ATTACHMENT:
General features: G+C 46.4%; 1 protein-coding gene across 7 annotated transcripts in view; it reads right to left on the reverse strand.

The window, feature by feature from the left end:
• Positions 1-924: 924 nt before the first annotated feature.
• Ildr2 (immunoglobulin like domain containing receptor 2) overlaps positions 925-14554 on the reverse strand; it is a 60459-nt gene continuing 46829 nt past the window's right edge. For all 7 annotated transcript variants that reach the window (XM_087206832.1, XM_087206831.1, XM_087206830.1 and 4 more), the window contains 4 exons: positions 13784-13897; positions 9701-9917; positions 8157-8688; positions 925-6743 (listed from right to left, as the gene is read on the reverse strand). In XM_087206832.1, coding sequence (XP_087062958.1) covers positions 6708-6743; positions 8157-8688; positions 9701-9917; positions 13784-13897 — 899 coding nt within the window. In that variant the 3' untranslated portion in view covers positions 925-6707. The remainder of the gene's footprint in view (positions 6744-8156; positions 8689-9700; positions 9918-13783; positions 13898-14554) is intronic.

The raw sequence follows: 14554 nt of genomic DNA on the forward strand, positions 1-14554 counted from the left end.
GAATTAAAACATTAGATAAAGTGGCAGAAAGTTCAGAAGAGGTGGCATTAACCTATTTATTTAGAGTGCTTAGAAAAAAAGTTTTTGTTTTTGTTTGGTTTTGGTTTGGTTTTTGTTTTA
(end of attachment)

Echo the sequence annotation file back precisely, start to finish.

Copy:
General features: G+C 46.4%; 1 protein-coding gene across 7 annotated transcripts in view; it reads right to left on the reverse strand.

The window, feature by feature from the left end:
• Positions 1-924: 924 nt before the first annotated feature.
• Ildr2 (immunoglobulin like domain containing receptor 2) overlaps positions 925-14554 on the reverse strand; it is a 60459-nt gene continuing 46829 nt past the window's right edge. For all 7 annotated transcript variants that reach the window (XM_087206832.1, XM_087206831.1, XM_087206830.1 and 4 more), the window contains 4 exons: positions 13784-13897; positions 9701-9917; positions 8157-8688; positions 925-6743 (listed from right to left, as the gene is read on the reverse strand). In XM_087206832.1, coding sequence (XP_087062958.1) covers positions 6708-6743; positions 8157-8688; positions 9701-9917; positions 13784-13897 — 899 coding nt within the window. In that variant the 3' untranslated portion in view covers positions 925-6707. The remainder of the gene's footprint in view (positions 6744-8156; positions 8689-9700; positions 9918-13783; positions 13898-14554) is intronic.

The raw sequence follows: 14554 nt of genomic DNA on the forward strand, positions 1-14554 counted from the left end.
GAATTAAAACATTAGATAAAGTGGCAGAAAGTTCAGAAGAGGTGGCATTAACCTATTTATTTAGAGTGCTTAGAAAAAAAGTTTTTGTTTTTGTTTGGTTTTGGTTTGGTTTTTGTTTTA